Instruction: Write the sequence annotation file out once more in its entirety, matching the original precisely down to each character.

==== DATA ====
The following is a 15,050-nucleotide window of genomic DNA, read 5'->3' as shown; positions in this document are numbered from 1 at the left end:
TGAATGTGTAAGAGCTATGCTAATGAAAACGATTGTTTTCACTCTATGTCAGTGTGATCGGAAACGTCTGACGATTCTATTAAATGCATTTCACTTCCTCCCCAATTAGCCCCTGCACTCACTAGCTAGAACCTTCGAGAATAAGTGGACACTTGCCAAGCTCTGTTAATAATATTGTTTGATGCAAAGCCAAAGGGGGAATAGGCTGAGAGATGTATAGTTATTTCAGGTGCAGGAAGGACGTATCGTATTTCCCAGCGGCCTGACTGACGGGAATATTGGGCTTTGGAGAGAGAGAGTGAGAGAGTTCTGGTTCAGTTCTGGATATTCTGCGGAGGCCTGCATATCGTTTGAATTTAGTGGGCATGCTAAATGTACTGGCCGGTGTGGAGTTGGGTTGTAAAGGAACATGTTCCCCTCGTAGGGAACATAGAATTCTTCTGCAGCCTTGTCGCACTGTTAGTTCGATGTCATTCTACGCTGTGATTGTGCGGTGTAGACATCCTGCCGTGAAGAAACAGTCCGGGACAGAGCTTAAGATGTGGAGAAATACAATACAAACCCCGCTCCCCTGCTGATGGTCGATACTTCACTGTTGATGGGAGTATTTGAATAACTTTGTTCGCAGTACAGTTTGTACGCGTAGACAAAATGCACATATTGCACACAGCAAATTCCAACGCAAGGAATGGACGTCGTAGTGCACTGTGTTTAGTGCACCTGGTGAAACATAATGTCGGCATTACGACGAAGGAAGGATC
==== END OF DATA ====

The following is a 15,050-nucleotide window of genomic DNA, read 5'->3' as shown; positions in this document are numbered from 1 at the left end:
TGAATGTGTAAGAGCTATGCTAATGAAAACGATTGTTTTCACTCTATGTCAGTGTGATCGGAAACGTCTGACGATTCTATTAAATGCATTTCACTTCCTCCCCAATTAGCCCCTGCACTCACTAGCTAGAACCTTCGAGAATAAGTGGACACTTGCCAAGCTCTGTTAATAATATTGTTTGATGCAAAGCCAAAGGGGGAATAGGCTGAGAGATGTATAGTTATTTCAGGTGCAGGAAGGACGTATCGTATTTCCCAGCGGCCTGACTGACGGGAATATTGGGCTTTGGAGAGAGAGAGTGAGAGAGTTCTGGTTCAGTTCTGGATATTCTGCGGAGGCCTGCATATCGTTTGAATTTAGTGGGCATGCTAAATGTACTGGCCGGTGTGGAGTTGGGTTGTAAAGGAACATGTTCCCCTCGTAGGGAACATAGAATTCTTCTGCAGCCTTGTCGCACTGTTAGTTCGATGTCATTCTACGCTGTGATTGTGCGGTGTAGACATCCTGCCGTGAAGAAACAGTCCGGGACAGAGCTTAAGATGTGGAGAAATACAATACAAACCCCGCTCCCCTGCTGATGGTCGATACTTCACTGTTGATGGGAGTATTTGAATAACTTTGTTCGCAGTACAGTTTGTACGCGTAGACAAAATGCACATATTGCACACAGCAAATTCCAACGCAAGGAATGGACGTCGTAGTGCACTGTGTTTAGTGCACCTGGTGAAACATAATGTCGGCATTACGACGAAGGAAGGATC